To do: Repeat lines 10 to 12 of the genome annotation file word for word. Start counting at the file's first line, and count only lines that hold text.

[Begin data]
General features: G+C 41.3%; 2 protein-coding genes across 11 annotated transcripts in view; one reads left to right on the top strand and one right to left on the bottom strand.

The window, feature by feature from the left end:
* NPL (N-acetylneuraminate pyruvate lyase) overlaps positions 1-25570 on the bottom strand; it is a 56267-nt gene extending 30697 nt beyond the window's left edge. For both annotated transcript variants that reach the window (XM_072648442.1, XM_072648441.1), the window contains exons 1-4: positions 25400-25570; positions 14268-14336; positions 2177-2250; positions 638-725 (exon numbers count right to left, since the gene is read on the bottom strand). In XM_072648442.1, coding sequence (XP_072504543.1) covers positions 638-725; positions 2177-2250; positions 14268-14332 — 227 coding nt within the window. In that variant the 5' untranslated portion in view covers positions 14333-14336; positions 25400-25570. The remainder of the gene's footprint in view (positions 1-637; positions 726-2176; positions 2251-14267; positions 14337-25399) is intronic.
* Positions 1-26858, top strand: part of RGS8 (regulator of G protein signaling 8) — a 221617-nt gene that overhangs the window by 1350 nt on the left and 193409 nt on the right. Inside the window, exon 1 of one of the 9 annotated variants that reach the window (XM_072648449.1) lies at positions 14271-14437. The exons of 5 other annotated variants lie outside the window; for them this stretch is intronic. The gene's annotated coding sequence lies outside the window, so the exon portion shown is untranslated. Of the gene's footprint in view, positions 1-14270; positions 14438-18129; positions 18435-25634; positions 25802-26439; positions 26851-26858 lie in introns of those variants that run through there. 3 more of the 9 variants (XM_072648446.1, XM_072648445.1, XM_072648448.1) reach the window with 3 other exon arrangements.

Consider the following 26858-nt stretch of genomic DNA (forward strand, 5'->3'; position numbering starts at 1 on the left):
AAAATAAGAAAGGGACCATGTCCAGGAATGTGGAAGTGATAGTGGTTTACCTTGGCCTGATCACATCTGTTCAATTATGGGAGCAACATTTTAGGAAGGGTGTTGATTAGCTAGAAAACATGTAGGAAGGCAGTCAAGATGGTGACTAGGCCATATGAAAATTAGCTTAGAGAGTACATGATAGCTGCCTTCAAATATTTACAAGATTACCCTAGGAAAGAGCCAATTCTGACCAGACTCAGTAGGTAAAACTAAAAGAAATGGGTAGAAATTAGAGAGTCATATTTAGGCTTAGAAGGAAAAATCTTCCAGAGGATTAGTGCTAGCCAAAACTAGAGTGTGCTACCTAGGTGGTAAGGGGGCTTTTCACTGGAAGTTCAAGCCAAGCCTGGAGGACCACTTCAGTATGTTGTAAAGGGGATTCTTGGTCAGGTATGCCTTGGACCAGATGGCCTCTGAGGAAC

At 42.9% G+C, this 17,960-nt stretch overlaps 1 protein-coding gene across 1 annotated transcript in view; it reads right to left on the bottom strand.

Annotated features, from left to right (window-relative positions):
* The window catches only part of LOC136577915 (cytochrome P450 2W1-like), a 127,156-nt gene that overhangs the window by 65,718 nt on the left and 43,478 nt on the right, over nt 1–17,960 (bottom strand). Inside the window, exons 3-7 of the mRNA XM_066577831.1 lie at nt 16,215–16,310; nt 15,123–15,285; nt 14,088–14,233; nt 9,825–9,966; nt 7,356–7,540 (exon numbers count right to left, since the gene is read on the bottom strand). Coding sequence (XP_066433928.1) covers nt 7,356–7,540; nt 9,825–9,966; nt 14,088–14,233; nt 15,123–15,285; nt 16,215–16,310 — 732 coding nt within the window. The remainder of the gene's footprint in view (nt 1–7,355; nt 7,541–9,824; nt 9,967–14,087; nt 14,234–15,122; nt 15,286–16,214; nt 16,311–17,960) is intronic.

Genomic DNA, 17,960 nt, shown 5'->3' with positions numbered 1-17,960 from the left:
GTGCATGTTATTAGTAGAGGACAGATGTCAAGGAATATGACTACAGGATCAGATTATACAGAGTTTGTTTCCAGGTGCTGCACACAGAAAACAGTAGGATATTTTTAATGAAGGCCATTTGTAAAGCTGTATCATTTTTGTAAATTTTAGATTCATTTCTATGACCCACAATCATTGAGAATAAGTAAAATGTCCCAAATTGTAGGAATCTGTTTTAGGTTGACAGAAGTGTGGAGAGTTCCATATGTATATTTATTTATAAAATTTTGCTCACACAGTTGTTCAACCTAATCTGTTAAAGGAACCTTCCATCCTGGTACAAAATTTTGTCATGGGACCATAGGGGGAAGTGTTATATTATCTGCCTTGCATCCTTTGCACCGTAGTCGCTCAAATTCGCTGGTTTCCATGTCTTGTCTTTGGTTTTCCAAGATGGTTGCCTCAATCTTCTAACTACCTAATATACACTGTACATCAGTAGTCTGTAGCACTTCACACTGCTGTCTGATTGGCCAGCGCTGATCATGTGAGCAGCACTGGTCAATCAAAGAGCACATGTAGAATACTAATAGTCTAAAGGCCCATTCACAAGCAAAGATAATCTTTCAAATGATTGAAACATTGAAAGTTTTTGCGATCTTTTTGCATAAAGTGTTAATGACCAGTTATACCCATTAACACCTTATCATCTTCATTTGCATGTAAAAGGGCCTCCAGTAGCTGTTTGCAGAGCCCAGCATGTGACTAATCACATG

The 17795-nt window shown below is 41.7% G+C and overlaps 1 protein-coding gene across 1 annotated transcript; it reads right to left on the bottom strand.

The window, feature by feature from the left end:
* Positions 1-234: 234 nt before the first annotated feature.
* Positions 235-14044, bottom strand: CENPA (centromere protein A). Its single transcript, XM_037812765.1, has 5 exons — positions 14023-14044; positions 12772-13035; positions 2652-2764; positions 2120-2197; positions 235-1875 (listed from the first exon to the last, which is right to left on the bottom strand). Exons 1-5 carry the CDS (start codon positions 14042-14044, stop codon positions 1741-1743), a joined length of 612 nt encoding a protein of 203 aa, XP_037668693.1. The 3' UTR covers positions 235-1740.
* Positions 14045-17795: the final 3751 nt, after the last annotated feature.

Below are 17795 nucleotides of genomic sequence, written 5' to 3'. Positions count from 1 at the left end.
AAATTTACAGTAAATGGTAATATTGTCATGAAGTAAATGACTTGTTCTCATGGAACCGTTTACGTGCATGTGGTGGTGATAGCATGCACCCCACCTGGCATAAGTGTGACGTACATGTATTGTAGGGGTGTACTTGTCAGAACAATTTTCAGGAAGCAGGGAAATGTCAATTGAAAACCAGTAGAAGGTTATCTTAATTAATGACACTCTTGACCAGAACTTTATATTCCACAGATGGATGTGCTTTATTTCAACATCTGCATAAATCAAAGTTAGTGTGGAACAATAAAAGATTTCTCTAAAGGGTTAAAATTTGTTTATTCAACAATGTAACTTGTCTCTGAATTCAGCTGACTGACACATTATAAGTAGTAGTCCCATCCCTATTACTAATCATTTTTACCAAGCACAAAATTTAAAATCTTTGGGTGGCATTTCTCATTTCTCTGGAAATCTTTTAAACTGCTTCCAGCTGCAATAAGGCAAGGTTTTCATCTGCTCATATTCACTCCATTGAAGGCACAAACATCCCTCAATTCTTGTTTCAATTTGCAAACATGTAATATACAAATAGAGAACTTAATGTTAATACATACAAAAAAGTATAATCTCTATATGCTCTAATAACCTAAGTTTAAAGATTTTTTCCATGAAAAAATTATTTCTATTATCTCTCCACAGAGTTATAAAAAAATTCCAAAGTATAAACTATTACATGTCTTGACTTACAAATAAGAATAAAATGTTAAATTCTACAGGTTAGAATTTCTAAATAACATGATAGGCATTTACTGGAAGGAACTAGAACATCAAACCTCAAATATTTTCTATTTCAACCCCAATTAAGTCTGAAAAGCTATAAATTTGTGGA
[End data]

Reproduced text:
Genomic DNA, 17,960 nt, shown 5'->3' with positions numbered 1-17,960 from the left:
GTGCATGTTATTAGTAGAGGACAGATGTCAAGGAATATGACTACAGGATCAGATTATACAGAGTTTGTTTCCAGGTGCTGCACACAGAAAACAGTAGGATATTTTTAATGAAGGCCATTTGTAAAGCTGTATCATTTTTGTAAATTTTAGATTCATTTCTATGACCCACAATCATTGAGAATAAGTAAAATGTCCCAAATTGTAGGAATCTGTTTTAGGTTGACAGAAGTGTGGAGAGTTCCATATGTATATTTATTTATAAAATTTTGCTCACACAGTTGTTCAACCTAATCTGTTAAAGGAACCTTCCATCCTGGTACAAAATTTTGTCATGGGACCATAGGGGGAAGTGTTATATTATCTGCCTTGCATCCTTTGCACCGTAGTCGCTCAAATTCGCTGGTTTCCATGTCTTGTCTTTGGTTTTCCAAGATGGTTGCCTCAATCTTCTAACTACCTAATATACACTGTACATCAGTAGTCTGTAGCACTTCACACTGCTGTCTGATTGGCCAGCGCTGATCATGTGAGCAGCACTGGTCAATCAAAGAGCACATGTAGAATACTAATAGTCTAAAGGCCCATTCACAAGCAAAGATAATCTTTCAAATGATTGAAACATTGAAAGTTTTTGCGATCTTTTTGCATAAAGTGTTAATGACCAGTTATACCCATTAACACCTTATCATCTTCATTTGCATGTAAAAGGGCCTCCAGTAGCTGTTTGCAGAGCCCAGCATGTGACTAATCACATG

The 17795-nt window shown below is 41.7% G+C and overlaps 1 protein-coding gene across 1 annotated transcript; it reads right to left on the bottom strand.